This post originally appeared on Courtney Belolan’s website on February 11, 2016. Belolan is the instructional coach for RSU2 in Maine.
Pace, as it is commonly understood and applied in education, is at its root a concept that is in conflict with learner-centered proficiency based education. Educators think about pace as the rate at which the curriculum scope and sequence moves. One big problem with pace is that it is usually set by someone other than the one doing the learning. Another big problem is that teachers, schools, and districts use pace as a subjective measure of performance. In both of these cases, the learner is not at the center of the learning and the industrial model of education is perpetuated.
Who decides pace? Who should decide pace? Do we even need to have a pace? If we do, how do we decide what the pace should be? How do we know if it is too fast, or too slow?
A logical thinker might attempt to figure this out using something like the oversimplified steps below:
- Determine the learning required for a student in public education to graduate.
- Complete a statistical analysis of how long it takes a representative sample to complete this learning.
- Determine the median length of time to learn.
- Recommend that be the pace.
As an objective statement of the “middle of the road” learning rate, this could be useful. There are likely curriculum designers and educators out there that have relied on some kind of statistical analysis to set the pace of their scope and sequence. I haven’t met any yet. Instead, I have met educators and leaders who determine pace by using something like the oversimplified steps below:
- Use the recent version of the current state standards to determine the learning required for a student in public education to graduate.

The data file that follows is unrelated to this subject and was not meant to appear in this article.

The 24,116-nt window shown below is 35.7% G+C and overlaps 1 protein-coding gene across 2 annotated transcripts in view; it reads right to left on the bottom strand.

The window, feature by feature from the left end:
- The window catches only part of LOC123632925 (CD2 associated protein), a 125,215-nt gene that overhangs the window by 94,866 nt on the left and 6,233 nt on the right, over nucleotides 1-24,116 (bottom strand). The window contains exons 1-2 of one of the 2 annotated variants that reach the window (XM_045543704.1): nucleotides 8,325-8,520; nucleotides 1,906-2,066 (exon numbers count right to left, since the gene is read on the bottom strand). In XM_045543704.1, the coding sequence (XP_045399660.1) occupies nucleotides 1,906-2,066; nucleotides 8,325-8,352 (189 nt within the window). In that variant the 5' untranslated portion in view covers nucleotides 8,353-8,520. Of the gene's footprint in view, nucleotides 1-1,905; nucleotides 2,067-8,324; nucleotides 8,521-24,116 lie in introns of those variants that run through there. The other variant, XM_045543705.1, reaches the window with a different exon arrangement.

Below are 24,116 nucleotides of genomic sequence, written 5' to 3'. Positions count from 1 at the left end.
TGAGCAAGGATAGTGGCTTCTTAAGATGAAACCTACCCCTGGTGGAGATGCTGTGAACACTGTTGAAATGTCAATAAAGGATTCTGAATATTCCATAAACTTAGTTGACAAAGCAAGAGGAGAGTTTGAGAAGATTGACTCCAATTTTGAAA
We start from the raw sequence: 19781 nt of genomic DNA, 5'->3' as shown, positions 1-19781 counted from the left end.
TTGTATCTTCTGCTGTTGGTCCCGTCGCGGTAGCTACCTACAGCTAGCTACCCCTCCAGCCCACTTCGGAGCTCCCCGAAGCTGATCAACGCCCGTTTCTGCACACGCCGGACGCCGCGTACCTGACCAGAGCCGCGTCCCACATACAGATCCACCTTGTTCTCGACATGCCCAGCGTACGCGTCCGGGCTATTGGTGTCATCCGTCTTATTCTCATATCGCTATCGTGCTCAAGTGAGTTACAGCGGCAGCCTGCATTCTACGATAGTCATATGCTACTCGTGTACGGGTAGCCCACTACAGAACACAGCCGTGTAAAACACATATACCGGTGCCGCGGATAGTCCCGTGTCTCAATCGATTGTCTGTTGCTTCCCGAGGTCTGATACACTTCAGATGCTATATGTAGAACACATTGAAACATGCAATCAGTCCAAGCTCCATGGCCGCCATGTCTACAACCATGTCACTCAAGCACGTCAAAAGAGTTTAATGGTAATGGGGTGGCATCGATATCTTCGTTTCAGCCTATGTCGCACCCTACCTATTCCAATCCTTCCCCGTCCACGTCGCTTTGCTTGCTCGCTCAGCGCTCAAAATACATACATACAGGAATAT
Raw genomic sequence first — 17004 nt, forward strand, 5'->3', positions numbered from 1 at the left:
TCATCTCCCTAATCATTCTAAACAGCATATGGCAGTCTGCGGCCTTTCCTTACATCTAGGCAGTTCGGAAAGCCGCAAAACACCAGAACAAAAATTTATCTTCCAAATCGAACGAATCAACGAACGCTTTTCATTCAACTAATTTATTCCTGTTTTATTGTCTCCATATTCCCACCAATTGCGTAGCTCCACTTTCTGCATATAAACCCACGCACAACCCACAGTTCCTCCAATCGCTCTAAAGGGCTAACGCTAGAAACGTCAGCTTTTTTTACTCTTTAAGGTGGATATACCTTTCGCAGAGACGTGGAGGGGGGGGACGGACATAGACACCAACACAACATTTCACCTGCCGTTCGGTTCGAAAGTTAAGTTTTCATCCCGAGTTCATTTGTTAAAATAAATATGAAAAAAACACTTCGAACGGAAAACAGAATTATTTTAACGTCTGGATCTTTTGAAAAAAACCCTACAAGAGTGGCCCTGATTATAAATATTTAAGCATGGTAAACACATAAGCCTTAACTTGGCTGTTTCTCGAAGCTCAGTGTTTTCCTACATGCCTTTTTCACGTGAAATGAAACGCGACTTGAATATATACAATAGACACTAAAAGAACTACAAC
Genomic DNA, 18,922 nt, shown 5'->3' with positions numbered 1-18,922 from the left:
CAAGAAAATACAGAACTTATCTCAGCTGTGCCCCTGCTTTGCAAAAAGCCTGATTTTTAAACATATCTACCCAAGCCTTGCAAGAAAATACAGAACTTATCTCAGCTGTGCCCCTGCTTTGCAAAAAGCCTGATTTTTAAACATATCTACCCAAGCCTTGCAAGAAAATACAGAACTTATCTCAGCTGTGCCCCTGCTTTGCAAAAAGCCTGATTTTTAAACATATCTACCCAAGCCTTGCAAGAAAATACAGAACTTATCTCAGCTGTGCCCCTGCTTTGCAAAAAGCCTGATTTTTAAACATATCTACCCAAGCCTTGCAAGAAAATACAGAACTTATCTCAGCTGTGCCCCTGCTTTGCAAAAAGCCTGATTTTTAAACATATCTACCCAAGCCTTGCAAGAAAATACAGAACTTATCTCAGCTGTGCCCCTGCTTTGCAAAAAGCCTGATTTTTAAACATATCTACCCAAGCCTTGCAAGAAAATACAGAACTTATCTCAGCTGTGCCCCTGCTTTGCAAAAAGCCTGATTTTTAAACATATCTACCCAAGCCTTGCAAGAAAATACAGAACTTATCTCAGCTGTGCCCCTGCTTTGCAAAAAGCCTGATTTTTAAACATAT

- Use a combination of historical practice, some research, and allotted time (12 years) to determine when this learning needs to be completed.
- Determine how much time each year, or class, can be dedicated to the different things they need to.
- Teach and move on, even when many students don’t learn it.
Even in cases where instruction is very much centered on competencies the concept of pace is still very much at the center. Students are expected to work at “teacher pace or faster.” When a student falls “behind pace” they have to deal with similar consequences as when a student is missing work or failing in the industrial model. The problem of being “behind pace” has only two causes: either the learner is working at an inappropriate level, or the learner is neither engaged in nor motivated by the learning environment. Nobody wants to intentionally place consequences on a student who is not yet ready to perform at a particular level. Unfortunately we do still tend to, in many cases, want to intentionally place consequences on students who are not engaged or motivated.
Pace only works as an objective reference in a learner-centered proficiency based environment. It is reasonable to have some kind of metric to refer student learning pace to. This is even more true when the reference pace lines up with developmental benchmarks. I say refer because it implies less of a judgement then compare. The point is not to make a performance judgement about ability or behavior based on where any particular learner is in relation to any other learner, or the median performance trend. Instead, use it as a piece of information that adds to a larger picture and supports the decision making process about their learning. After all, a major tenet of the learner-centered proficiency based education is that people learn at different rates. And that is ok, period. Pace, as a subjective measure of performance, does not honor that belief.
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Courtney Belolan works at RSU 2 in Maine where she supports K-12 teachers with performance-based, individualized learning. Courtney works closely with teams and teachers as a coach, and with the school and district leadership teams as an instructional strategist. Courtney has worked as a 6-12 literacy and instructional coach, a middle level ELA teacher, an environmental educator, and a digital literacy coach. Her core beliefs include the idea that the best education is one centered on student passions and rooted in interdisciplinary applications, and that enjoying learning is just as important as the learning itself.